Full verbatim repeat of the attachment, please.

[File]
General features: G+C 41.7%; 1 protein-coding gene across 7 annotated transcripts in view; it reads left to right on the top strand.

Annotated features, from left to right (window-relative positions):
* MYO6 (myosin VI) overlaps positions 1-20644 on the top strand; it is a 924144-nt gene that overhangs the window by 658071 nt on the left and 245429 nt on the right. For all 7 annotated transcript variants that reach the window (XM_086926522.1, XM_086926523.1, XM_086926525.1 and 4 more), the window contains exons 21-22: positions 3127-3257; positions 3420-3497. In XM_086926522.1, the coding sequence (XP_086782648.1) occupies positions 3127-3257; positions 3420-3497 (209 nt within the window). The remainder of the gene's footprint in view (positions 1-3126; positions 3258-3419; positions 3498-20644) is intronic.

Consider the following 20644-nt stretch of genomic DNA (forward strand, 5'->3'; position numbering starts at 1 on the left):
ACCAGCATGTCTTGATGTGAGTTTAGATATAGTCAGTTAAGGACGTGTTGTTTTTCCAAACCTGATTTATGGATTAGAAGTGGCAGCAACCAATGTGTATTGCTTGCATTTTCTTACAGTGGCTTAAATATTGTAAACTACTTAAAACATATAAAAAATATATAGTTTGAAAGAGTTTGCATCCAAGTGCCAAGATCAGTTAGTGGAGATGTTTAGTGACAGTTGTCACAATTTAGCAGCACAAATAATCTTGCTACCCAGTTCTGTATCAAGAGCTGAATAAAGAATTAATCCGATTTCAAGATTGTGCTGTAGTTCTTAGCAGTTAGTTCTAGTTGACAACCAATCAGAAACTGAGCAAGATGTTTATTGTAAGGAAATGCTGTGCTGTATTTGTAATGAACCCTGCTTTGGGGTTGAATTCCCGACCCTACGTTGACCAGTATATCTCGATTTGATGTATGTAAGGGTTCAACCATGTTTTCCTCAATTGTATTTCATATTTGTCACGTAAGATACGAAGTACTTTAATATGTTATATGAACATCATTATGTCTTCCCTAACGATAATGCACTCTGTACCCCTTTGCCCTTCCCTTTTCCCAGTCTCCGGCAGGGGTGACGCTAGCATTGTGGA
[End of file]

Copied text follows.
General features: G+C 41.7%; 1 protein-coding gene across 7 annotated transcripts in view; it reads left to right on the top strand.

Annotated features, from left to right (window-relative positions):
* MYO6 (myosin VI) overlaps positions 1-20644 on the top strand; it is a 924144-nt gene that overhangs the window by 658071 nt on the left and 245429 nt on the right. For all 7 annotated transcript variants that reach the window (XM_086926522.1, XM_086926523.1, XM_086926525.1 and 4 more), the window contains exons 21-22: positions 3127-3257; positions 3420-3497. In XM_086926522.1, the coding sequence (XP_086782648.1) occupies positions 3127-3257; positions 3420-3497 (209 nt within the window). The remainder of the gene's footprint in view (positions 1-3126; positions 3258-3419; positions 3498-20644) is intronic.

Consider the following 20644-nt stretch of genomic DNA (forward strand, 5'->3'; position numbering starts at 1 on the left):
ACCAGCATGTCTTGATGTGAGTTTAGATATAGTCAGTTAAGGACGTGTTGTTTTTCCAAACCTGATTTATGGATTAGAAGTGGCAGCAACCAATGTGTATTGCTTGCATTTTCTTACAGTGGCTTAAATATTGTAAACTACTTAAAACATATAAAAAATATATAGTTTGAAAGAGTTTGCATCCAAGTGCCAAGATCAGTTAGTGGAGATGTTTAGTGACAGTTGTCACAATTTAGCAGCACAAATAATCTTGCTACCCAGTTCTGTATCAAGAGCTGAATAAAGAATTAATCCGATTTCAAGATTGTGCTGTAGTTCTTAGCAGTTAGTTCTAGTTGACAACCAATCAGAAACTGAGCAAGATGTTTATTGTAAGGAAATGCTGTGCTGTATTTGTAATGAACCCTGCTTTGGGGTTGAATTCCCGACCCTACGTTGACCAGTATATCTCGATTTGATGTATGTAAGGGTTCAACCATGTTTTCCTCAATTGTATTTCATATTTGTCACGTAAGATACGAAGTACTTTAATATGTTATATGAACATCATTATGTCTTCCCTAACGATAATGCACTCTGTACCCCTTTGCCCTTCCCTTTTCCCAGTCTCCGGCAGGGGTGACGCTAGCATTGTGGA